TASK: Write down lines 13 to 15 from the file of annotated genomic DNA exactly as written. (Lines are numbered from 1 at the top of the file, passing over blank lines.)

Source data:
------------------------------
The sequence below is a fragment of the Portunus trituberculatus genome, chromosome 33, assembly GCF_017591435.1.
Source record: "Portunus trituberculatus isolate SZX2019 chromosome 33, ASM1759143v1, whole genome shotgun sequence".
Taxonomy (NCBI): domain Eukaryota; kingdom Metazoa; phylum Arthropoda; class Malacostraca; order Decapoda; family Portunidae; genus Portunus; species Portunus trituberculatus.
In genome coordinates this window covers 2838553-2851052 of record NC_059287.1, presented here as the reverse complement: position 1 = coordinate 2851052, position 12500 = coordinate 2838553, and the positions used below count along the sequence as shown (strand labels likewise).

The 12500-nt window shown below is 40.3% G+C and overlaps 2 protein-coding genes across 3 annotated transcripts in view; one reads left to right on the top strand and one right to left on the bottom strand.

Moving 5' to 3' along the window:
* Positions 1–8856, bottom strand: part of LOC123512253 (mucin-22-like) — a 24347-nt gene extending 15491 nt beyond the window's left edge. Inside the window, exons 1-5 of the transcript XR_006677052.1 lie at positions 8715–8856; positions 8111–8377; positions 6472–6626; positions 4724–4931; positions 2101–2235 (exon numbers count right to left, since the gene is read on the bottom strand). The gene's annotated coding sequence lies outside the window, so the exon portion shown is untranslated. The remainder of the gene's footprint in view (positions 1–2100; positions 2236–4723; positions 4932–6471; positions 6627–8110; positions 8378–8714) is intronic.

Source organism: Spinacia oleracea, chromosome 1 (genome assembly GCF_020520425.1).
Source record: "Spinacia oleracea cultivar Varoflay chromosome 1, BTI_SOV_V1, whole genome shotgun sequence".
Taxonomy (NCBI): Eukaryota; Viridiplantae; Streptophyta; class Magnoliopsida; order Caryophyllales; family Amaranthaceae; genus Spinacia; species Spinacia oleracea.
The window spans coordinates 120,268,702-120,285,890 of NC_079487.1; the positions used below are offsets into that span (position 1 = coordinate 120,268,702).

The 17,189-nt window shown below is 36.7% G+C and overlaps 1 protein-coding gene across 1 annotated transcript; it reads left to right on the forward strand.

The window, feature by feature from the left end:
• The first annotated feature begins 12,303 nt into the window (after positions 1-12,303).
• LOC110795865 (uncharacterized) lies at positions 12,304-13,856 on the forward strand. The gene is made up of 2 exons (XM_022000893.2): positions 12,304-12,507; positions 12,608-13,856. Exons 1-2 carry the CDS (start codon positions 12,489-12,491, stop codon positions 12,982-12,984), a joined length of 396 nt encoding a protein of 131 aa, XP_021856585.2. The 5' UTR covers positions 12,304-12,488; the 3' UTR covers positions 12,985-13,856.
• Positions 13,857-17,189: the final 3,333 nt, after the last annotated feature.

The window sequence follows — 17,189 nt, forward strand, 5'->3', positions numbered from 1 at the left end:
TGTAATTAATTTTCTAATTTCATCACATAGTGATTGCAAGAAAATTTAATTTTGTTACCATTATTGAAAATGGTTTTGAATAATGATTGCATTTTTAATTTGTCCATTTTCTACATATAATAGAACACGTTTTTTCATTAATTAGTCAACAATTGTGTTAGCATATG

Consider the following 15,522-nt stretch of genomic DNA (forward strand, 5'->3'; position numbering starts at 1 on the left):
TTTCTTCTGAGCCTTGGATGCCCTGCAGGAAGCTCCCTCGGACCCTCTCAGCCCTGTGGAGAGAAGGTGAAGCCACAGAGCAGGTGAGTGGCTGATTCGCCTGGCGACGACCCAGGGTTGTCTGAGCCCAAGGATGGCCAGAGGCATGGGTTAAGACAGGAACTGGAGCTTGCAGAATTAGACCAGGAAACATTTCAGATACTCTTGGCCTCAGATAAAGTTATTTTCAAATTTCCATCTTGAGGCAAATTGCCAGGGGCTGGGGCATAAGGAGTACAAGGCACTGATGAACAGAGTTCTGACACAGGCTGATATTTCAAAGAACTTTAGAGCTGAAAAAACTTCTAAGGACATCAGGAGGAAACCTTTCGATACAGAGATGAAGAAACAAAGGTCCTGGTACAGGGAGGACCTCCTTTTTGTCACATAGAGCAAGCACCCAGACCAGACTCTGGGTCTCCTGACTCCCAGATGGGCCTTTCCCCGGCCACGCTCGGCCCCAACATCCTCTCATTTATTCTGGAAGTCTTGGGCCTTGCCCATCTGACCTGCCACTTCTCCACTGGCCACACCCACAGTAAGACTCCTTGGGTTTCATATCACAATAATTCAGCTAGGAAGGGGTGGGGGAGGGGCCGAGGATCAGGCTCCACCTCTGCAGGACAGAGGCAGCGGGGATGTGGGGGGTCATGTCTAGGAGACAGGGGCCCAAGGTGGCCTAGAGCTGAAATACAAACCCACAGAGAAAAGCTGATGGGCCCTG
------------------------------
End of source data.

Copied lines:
The window, feature by feature from the left end:
• The first annotated feature begins 12,303 nt into the window (after positions 1-12,303).
• LOC110795865 (uncharacterized) lies at positions 12,304-13,856 on the forward strand. The gene is made up of 2 exons (XM_022000893.2): positions 12,304-12,507; positions 12,608-13,856. Exons 1-2 carry the CDS (start codon positions 12,489-12,491, stop codon positions 12,982-12,984), a joined length of 396 nt encoding a protein of 131 aa, XP_021856585.2. The 5' UTR covers positions 12,304-12,488; the 3' UTR covers positions 12,985-13,856.